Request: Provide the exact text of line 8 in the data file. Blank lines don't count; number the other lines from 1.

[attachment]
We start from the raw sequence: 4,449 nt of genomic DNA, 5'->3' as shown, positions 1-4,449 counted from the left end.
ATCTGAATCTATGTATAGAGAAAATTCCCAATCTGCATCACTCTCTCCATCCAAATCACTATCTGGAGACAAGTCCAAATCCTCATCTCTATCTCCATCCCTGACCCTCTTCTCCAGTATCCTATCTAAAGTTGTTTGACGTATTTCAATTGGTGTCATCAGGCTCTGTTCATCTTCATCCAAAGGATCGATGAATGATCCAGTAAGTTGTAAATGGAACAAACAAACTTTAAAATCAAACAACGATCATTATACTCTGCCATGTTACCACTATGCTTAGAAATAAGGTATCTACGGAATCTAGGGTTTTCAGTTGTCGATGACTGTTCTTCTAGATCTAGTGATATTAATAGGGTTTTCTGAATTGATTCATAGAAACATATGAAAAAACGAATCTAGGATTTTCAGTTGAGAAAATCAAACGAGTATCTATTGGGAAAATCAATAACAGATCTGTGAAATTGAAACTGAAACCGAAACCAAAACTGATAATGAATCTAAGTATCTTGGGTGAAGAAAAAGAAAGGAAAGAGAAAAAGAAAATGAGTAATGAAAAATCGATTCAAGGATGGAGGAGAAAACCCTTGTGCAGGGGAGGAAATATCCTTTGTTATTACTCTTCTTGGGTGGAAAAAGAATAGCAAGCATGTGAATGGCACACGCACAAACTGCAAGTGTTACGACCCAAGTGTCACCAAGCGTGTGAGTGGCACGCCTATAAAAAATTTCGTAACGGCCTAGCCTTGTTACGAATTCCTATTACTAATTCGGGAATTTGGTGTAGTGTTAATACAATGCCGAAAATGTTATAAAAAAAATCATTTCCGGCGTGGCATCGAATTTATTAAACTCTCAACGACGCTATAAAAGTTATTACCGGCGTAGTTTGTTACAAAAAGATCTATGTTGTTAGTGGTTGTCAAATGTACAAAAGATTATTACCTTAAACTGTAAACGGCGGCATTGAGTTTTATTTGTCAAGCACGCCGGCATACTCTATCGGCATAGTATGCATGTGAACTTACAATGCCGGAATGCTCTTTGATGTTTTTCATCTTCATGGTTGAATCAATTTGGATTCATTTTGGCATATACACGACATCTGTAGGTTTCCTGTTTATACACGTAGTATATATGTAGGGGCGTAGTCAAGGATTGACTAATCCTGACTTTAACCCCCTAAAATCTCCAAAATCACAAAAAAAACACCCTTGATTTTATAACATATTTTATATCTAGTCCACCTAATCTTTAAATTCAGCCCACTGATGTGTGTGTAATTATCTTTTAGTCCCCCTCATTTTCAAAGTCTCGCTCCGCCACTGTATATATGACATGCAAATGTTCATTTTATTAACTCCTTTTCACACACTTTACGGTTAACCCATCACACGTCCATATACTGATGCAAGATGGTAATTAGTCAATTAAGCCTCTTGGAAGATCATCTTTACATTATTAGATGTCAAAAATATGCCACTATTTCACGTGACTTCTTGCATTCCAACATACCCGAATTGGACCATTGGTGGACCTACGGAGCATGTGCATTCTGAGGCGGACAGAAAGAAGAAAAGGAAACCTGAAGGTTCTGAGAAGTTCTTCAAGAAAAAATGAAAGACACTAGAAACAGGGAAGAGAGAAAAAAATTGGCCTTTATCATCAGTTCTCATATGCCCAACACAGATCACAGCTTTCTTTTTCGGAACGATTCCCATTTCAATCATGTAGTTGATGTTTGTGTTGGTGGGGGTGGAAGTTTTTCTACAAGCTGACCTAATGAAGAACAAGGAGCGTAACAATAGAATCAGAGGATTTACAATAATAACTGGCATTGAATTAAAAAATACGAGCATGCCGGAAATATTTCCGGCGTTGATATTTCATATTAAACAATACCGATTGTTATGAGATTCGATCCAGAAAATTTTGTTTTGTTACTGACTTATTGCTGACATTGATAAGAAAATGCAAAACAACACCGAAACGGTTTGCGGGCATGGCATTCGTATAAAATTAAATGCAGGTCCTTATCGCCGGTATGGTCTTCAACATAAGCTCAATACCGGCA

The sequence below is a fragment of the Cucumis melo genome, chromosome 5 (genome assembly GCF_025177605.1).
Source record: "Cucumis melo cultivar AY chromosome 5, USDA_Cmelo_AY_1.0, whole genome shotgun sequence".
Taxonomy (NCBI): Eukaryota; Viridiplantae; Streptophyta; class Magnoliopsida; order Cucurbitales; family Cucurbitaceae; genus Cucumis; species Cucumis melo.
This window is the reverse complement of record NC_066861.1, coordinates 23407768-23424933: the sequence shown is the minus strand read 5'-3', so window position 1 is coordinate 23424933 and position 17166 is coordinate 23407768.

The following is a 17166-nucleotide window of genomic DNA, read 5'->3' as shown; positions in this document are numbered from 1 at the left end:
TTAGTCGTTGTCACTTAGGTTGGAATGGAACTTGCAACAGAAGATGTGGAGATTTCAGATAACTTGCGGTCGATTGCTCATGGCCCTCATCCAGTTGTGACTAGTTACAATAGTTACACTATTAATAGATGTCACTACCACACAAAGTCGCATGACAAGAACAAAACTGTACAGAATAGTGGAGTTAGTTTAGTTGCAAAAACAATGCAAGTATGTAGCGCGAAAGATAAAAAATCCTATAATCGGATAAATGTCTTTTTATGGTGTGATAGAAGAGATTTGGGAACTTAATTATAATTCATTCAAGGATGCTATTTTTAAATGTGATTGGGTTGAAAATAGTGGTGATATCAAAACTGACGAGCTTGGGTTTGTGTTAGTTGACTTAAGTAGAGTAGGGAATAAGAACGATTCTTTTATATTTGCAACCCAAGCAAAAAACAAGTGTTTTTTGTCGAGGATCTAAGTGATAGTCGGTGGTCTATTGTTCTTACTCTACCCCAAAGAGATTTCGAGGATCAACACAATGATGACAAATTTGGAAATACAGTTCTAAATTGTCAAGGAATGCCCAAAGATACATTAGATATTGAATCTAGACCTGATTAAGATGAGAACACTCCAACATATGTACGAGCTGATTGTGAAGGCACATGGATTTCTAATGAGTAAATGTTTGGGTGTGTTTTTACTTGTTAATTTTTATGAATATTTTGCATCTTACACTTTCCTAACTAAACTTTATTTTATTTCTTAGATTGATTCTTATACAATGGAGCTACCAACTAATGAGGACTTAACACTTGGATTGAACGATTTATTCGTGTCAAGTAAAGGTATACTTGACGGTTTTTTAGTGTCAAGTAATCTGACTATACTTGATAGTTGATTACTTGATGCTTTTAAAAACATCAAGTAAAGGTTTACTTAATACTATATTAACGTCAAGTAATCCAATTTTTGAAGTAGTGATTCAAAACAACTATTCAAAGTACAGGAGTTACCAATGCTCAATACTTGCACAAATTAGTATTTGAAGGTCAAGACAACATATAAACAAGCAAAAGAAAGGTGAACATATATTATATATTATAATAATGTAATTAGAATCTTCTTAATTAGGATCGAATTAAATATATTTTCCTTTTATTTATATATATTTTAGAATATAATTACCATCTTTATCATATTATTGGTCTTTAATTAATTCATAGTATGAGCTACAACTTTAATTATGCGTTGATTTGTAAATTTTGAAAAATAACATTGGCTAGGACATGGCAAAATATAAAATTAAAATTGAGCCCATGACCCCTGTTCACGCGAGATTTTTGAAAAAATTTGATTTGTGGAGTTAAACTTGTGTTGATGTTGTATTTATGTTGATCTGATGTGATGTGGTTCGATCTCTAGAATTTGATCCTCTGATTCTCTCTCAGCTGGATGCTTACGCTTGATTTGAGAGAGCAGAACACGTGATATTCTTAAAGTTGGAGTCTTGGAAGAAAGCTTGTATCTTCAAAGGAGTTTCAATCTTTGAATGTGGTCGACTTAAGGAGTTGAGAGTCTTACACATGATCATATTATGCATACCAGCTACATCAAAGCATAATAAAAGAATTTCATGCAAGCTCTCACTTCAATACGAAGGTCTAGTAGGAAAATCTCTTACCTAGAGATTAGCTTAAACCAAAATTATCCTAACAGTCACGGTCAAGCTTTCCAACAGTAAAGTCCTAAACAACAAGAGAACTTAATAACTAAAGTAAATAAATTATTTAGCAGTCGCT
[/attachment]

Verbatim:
TTAGTCGTTGTCACTTAGGTTGGAATGGAACTTGCAACAGAAGATGTGGAGATTTCAGATAACTTGCGGTCGATTGCTCATGGCCCTCATCCAGTTGTGACTAGTTACAATAGTTACACTATTAATAGATGTCACTACCACACAAAGTCGCATGACAAGAACAAAACTGTACAGAATAGTGGAGTTAGTTTAGTTGCAAAAACAATGCAAGTATGTAGCGCGAAAGATAAAAAATCCTATAATCGGATAAATGTCTTTTTATGGTGTGATAGAAGAGATTTGGGAACTTAATTATAATTCATTCAAGGATGCTATTTTTAAATGTGATTGGGTTGAAAATAGTGGTGATATCAAAACTGACGAGCTTGGGTTTGTGTTAGTTGACTTAAGTAGAGTAGGGAATAAGAACGATTCTTTTATATTTGCAACCCAAGCAAAAAACAAGTGTTTTTTGTCGAGGATCTAAGTGATAGTCGGTGGTCTATTGTTCTTACTCTACCCCAAAGAGATTTCGAGGATCAACACAATGATGACAAATTTGGAAATACAGTTCTAAATTGTCAAGGAATGCCCAAAGATACATTAGATATTGAATCTAGACCTGATTAAGATGAGAACACTCCAACATATGTACGAGCTGATTGTGAAGGCACATGGATTTCTAATGAGTAAATGTTTGGGTGTGTTTTTACTTGTTAATTTTTATGAATATTTTGCATCTTACACTTTCCTAACTAAACTTTATTTTATTTCTTAGATTGATTCTTATACAATGGAGCTACCAACTAATGAGGACTTAACACTTGGATTGAACGATTTATTCGTGTCAAGTAAAGGTATACTTGACGGTTTTTTAGTGTCAAGTAATCTGACTATACTTGATAGTTGATTACTTGATGCTTTTAAAAACATCAAGTAAAGGTTTACTTAATACTATATTAACGTCAAGTAATCCAATTTTTGAAGTAGTGATTCAAAACAACTATTCAAAGTACAGGAGTTACCAATGCTCAATACTTGCACAAATTAGTATTTGAAGGTCAAGACAACATATAAACAAGCAAAAGAAAGGTGAACATATATTATATATTATAATAATGTAATTAGAATCTTCTTAATTAGGATCGAATTAAATATATTTTCCTTTTATTTATATATATTTTAGAATATAATTACCATCTTTATCATATTATTGGTCTTTAATTAATTCATAGTATGAGCTACAACTTTAATTATGCGTTGATTTGTAAATTTTGAAAAATAACATTGGCTAGGACATGGCAAAATATAAAATTAAAATTGAGCCCATGACCCCTGTTCACGCGAGATTTTTGAAAAAATTTGATTTGTGGAGTTAAACTTGTGTTGATGTTGTATTTATGTTGATCTGATGTGATGTGGTTCGATCTCTAGAATTTGATCCTCTGATTCTCTCTCAGCTGGATGCTTACGCTTGATTTGAGAGAGCAGAACACGTGATATTCTTAAAGTTGGAGTCTTGGAAGAAAGCTTGTATCTTCAAAGGAGTTTCAATCTTTGAATGTGGTCGACTTAAGGAGTTGAGAGTCTTACACATGATCATATTATGCATACCAGCTACATCAAAGCATAATAAAAGAATTTCATGCAAGCTCTCACTTCAATACGAAGGTCTAGTAGGAAAATCTCTTACCTAGAGATTAGCTTAAACCAAAATTATCCTAACAGTCACGGTCAAGCTTTCCAACAGTAAAGTCCTAAACAACAAGAGAACTTAATAACTAAAGTAAATAAATTATTTAGCAGTCGCT